Three weeks ahead of schedule, Montgomery County’s Department of Transportation (MCDOT) has completed the conversion of its 1980 vintage Traffic Signal System that controls the County’s 800 traffic signals. The old system relied on one central computer to control signal timing. Although upgraded over the years, the technology had become obsolete and many of the parts and components were no longer available. This made it increasingly difficult to expand the system as additional traffic signals were installed within the County. The new system has signal controllers at intersections that also can be centrally managed, and the flexibility to allow future upgrades.
“Every day, motorists in our region experience some of the worst gridlock in the nation, but without the County’s active transportation management system, it would be far worse,” said Montgomery County Executive Isiah Leggett. “The new system is an essential part of the County’s transportation network, cost-effectively balancing the needs of vehicles, pedestrians, bicyclists and transit, and enhancing overall mobility, safety and the quality of life for County residents.”
In 2009, following a problem with the outdated equipment, Leggett accelerated the schedule for replacement of the signal system.
In 1980, Montgomery County was ahead of its time as one of the first jurisdictions in the country to use a computer-based traffic signal control system to meet increasing transportation network demands through active management. The signal system allowed engineers to modify signal timings during rush hours, providing more green light time to the predominant flow of traffic, synchronize the timing of signals along major routes, and adjust signal timing in case of accidents, emergencies, special events, construction or other incidents that affect traffic flow. The signal system is part of the County’s Advanced Transportation Management System (ATMS), which allows roads to handle more traffic more efficiently than would otherwise be possible and also helps decrease the environmental impacts of vehicular traffic.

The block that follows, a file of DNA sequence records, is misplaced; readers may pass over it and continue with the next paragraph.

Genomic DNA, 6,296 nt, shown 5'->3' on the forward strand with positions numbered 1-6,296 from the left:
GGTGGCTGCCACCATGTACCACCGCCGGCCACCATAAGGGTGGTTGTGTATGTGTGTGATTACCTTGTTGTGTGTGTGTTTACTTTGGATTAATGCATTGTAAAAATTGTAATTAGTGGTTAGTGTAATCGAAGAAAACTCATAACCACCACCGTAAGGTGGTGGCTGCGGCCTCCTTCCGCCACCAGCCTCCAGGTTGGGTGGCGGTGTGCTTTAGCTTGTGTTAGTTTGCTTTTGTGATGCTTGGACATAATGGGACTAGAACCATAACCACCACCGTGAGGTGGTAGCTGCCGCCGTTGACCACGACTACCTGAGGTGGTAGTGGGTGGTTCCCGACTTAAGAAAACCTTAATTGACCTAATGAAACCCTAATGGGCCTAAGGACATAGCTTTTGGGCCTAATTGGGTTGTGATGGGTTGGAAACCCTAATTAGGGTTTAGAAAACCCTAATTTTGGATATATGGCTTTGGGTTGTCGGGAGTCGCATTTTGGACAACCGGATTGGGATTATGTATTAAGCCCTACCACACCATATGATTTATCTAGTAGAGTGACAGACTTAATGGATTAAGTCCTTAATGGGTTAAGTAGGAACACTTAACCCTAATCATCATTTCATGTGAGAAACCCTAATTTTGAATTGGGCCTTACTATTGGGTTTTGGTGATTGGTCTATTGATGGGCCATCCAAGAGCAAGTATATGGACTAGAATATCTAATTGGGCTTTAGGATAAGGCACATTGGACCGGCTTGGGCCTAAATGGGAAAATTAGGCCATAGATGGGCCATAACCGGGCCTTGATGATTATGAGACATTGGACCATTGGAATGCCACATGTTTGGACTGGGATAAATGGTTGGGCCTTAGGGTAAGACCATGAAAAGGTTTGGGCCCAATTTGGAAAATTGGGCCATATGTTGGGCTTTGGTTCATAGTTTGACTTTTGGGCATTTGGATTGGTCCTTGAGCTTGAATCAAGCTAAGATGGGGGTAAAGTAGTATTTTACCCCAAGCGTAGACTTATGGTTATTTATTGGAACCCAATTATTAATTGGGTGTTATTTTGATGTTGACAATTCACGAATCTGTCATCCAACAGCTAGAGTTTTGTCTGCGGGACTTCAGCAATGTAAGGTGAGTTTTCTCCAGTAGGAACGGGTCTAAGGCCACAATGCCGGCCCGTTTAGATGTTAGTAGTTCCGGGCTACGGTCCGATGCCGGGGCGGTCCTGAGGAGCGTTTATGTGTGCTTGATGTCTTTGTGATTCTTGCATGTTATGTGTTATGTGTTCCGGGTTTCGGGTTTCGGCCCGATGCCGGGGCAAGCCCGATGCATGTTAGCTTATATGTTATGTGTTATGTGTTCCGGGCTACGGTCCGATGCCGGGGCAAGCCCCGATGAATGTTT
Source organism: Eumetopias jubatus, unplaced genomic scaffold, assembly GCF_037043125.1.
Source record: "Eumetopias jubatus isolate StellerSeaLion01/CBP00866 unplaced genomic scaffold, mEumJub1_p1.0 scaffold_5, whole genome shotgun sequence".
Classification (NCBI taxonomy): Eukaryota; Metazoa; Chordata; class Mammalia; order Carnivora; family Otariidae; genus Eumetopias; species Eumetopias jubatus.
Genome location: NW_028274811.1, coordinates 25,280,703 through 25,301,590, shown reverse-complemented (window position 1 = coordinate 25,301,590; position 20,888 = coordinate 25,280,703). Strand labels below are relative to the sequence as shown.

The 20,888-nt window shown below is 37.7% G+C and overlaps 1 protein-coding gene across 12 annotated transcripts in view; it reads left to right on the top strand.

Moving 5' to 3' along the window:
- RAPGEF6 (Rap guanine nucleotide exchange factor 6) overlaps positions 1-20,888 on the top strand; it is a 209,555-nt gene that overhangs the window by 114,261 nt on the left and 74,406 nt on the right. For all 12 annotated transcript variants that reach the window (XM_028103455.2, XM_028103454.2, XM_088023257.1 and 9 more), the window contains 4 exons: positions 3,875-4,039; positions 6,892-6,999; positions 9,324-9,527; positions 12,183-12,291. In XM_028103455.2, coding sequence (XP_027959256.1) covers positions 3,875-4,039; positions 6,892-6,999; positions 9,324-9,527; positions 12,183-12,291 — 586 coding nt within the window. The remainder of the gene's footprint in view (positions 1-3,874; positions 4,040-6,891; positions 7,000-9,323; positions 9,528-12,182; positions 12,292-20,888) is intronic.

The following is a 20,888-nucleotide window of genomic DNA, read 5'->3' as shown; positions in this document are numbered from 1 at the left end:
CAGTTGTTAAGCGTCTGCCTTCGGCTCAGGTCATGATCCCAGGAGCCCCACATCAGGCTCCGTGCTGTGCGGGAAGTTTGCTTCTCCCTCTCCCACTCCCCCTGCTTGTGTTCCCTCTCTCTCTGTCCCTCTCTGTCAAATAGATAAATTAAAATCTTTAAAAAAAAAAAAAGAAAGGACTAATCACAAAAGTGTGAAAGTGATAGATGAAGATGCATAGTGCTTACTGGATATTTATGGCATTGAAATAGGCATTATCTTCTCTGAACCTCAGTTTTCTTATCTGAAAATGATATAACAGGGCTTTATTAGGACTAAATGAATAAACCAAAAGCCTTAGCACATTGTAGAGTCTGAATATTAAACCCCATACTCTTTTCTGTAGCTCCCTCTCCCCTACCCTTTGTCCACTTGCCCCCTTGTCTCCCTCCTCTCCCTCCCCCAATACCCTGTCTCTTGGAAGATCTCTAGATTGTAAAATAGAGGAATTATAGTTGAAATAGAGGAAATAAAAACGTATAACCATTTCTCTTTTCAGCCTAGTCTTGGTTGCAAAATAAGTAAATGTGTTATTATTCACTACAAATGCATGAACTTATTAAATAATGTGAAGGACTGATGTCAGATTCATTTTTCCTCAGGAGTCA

The signal upgrade project is comprised of three phases. Phase one and two, which are now complete, replaced the central computers and software, installed new local intersection controllers and upgraded the communications network. The new system provides all of the control and monitoring functions of the current signal system, plus additional capabilities and tools to optimize traffic flow and support future applications. In phase three of the project, which will be completed over the next three years, other signal devices in the County will also be brought under the system’s control, such as school flashers and hazard beacons. In addition, in case of power failures, back up power systems will be installed at all 250 County-owned traffic signals.
The cost for planning and implementation of the completed phases of the signal system was $25.1 million. The cost of the next phase will be $10.8 million.
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